The β-amyloid peptide of Alzheimer's disease decreases adhesion of vascular smooth muscle cells to the basement membrane
Mok, SS and Losic, D and Barrow, CJ and Turner, BJ and Masters, CL and Martin, LL and Small, DH, The β-amyloid peptide of Alzheimer's disease decreases adhesion of vascular smooth muscle cells to the basement membrane, Journal of Neurochemistry, 96, (1) pp. 53-64. ISSN 0022-3042 (2006) [Refereed Article]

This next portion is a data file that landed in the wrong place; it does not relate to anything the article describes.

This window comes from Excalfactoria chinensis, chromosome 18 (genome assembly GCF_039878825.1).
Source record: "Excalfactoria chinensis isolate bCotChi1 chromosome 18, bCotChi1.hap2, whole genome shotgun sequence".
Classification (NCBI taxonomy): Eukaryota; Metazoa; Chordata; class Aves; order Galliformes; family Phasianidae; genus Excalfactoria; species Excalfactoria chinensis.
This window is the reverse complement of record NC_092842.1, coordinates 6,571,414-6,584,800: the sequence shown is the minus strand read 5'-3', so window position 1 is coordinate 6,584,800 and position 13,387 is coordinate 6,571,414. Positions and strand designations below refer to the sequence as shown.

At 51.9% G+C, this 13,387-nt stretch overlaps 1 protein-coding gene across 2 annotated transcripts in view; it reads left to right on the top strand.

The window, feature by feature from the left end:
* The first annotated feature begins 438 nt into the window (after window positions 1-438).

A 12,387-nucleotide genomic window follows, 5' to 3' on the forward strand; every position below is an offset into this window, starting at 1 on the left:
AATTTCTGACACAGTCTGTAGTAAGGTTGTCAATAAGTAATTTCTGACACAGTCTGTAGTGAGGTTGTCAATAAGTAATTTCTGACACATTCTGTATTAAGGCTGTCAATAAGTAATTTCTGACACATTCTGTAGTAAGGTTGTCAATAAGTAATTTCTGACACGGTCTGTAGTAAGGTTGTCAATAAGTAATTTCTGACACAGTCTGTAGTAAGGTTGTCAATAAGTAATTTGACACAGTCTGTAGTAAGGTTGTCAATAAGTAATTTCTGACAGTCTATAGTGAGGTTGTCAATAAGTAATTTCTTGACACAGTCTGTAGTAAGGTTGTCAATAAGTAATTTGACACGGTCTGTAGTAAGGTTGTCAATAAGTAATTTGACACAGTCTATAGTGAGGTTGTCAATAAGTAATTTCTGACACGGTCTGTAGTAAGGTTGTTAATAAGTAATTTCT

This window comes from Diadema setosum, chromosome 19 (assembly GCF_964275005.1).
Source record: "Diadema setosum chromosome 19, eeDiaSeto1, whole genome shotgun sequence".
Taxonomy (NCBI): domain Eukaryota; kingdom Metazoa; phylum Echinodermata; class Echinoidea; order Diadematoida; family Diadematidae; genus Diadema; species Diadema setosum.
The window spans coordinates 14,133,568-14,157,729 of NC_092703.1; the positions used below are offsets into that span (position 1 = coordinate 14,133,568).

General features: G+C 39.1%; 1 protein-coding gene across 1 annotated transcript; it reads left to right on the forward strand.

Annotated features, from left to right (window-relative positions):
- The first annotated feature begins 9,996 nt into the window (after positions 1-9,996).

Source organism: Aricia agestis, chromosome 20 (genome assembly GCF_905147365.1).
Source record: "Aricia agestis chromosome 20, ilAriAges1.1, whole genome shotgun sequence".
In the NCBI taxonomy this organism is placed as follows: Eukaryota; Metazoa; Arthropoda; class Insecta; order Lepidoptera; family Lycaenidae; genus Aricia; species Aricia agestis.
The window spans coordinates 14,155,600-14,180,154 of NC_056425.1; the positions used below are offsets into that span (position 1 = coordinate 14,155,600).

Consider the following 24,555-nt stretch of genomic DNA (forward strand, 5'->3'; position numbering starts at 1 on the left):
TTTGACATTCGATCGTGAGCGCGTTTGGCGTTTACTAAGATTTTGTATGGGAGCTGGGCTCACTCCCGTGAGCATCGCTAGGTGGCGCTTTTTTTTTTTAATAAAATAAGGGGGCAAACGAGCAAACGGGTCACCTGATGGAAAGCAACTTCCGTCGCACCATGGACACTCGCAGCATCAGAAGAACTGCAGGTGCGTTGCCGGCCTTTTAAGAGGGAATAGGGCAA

Cerebral amyloid angiopathy (CAA) is a major feature of Alzheimer's disease pathology. In CAA, degeneration of vascular smooth muscle cells (VSMCs) occurs close to regions of the basement membrane where the amyloid protein (Aâ) builds up. In this study, the possibility that Aâ disrupts adhesive interactions between VSMCs and the basement membrane was examined. VSMCs were cultured on a commercial basement membrane substrate (Matrigel). The presence of Aâ in the Matrigel decreased cell-substrate adhesion and cell viability. Full-length oligomeric Aâ was required for the effect, as N- and C-terminally truncated peptide analogues did not inhibit adhesion. Aâ that was fluorescently labelled at the N-terminus (fluo-Aâ) bound to Matrigel as well as to the basement membrane heparan sulfate proteoglycan (HSPG) perlecan and laminin. Adhesion of VSMCs to perlecan or laminin was decreased by Aâ. As perlecan influences VSMC viability through the extracellular signal-regulated kinase (ERK)1/2 signalling pathway, the effect of Aâ1-40 on ERK1/2 phosphorylation was examined. The level of phospho-ERK1/2 was decreased in cells following Aâ treatment. An inhibitor of ERK1/2 phosphorylation enhanced the effect of Aâ on cell adhesion. The studies suggest that Aâ can decrease VSMC viability by disrupting VSMC-extracellular matrix (ECM) adhesion.